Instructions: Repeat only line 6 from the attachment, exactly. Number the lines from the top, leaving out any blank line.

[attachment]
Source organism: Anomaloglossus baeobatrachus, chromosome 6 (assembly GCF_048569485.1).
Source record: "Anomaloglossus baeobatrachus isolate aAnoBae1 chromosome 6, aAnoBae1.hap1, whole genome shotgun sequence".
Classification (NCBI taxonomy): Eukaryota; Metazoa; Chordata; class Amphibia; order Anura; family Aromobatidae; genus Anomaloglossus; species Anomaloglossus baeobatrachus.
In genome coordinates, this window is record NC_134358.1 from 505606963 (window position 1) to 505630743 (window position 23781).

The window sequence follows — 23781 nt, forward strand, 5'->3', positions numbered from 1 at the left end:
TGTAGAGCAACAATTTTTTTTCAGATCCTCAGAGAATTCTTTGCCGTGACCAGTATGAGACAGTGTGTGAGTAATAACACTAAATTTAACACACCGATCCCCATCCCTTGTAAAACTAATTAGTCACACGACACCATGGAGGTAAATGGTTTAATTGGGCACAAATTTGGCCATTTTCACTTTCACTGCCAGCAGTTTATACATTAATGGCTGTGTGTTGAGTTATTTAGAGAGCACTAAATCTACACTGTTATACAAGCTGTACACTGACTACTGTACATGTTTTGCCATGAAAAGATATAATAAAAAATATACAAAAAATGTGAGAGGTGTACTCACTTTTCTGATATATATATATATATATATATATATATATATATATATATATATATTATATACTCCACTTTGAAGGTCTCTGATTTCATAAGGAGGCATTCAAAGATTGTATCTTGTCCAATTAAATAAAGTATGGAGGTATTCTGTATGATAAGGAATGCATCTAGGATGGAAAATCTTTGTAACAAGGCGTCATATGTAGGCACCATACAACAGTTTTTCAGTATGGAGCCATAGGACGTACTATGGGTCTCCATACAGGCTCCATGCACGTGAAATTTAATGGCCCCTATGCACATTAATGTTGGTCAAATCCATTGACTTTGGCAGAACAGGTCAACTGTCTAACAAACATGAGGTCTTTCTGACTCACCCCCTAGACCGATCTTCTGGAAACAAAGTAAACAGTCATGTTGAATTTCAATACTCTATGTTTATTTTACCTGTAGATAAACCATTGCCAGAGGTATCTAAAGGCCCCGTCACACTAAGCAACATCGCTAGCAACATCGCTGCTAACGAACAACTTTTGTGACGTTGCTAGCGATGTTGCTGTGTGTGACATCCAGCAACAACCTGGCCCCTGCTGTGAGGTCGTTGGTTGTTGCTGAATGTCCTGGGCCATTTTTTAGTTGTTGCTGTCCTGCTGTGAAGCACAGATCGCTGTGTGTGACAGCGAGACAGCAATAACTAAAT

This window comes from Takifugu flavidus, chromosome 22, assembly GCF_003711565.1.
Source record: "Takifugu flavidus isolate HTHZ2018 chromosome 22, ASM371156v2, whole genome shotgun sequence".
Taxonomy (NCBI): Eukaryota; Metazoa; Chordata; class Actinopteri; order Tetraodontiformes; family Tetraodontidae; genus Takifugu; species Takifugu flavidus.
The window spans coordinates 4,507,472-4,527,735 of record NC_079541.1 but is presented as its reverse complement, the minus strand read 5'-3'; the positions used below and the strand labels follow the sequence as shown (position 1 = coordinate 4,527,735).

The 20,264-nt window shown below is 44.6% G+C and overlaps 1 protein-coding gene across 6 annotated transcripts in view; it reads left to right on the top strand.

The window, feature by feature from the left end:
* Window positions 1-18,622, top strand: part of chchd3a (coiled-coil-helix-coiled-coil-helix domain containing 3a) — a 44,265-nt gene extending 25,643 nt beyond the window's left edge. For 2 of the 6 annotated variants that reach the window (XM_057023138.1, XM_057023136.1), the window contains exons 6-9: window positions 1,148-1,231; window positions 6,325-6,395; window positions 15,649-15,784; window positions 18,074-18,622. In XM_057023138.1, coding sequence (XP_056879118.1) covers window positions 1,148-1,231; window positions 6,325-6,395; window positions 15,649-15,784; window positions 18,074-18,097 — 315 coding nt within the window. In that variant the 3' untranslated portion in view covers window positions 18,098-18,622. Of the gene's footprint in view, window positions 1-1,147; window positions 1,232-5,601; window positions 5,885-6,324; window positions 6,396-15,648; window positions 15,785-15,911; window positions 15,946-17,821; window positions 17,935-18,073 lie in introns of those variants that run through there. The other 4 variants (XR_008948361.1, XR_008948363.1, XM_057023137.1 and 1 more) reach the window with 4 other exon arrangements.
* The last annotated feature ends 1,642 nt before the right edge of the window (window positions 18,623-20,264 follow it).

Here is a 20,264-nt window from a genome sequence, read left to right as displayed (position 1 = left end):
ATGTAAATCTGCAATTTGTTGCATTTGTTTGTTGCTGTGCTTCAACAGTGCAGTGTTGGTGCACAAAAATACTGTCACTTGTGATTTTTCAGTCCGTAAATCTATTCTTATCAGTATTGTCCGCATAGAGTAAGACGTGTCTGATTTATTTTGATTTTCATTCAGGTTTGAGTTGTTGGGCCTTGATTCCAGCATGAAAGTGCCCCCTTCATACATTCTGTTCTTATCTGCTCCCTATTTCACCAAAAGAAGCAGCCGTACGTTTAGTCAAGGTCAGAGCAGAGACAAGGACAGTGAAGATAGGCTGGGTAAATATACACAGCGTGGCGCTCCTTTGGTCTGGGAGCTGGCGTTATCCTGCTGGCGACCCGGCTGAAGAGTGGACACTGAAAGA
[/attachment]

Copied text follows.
TGTAGAGCAACAATTTTTTTTCAGATCCTCAGAGAATTCTTTGCCGTGACCAGTATGAGACAGTGTGTGAGTAATAACACTAAATTTAACACACCGATCCCCATCCCTTGTAAAACTAATTAGTCACACGACACCATGGAGGTAAATGGTTTAATTGGGCACAAATTTGGCCATTTTCACTTTCACTGCCAGCAGTTTATACATTAATGGCTGTGTGTTGAGTTATTTAGAGAGCACTAAATCTACACTGTTATACAAGCTGTACACTGACTACTGTACATGTTTTGCCATGAAAAGATATAATAAAAAATATACAAAAAATGTGAGAGGTGTACTCACTTTTCTGATATATATATATATATATATATATATATATATATATATATATATATTATATACTCCACTTTGAAGGTCTCTGATTTCATAAGGAGGCATTCAAAGATTGTATCTTGTCCAATTAAATAAAGTATGGAGGTATTCTGTATGATAAGGAATGCATCTAGGATGGAAAATCTTTGTAACAAGGCGTCATATGTAGGCACCATACAACAGTTTTTCAGTATGGAGCCATAGGACGTACTATGGGTCTCCATACAGGCTCCATGCACGTGAAATTTAATGGCCCCTATGCACATTAATGTTGGTCAAATCCATTGACTTTGGCAGAACAGGTCAACTGTCTAACAAACATGAGGTCTTTCTGACTCACCCCCTAGACCGATCTTCTGGAAACAAAGTAAACAGTCATGTTGAATTTCAATACTCTATGTTTATTTTACCTGTAGATAAACCATTGCCAGAGGTATCTAAAGGCCCCGTCACACTAAGCAACATCGCTAGCAACATCGCTGCTAACGAACAACTTTTGTGACGTTGCTAGCGATGTTGCTGTGTGTGACATCCAGCAACAACCTGGCCCCTGCTGTGAGGTCGTTGGTTGTTGCTGAATGTCCTGGGCCATTTTTTAGTTGTTGCTGTCCTGCTGTGAAGCACAGATCGCTGTGTGTGACAGCGAGACAGCAATAACTAAAT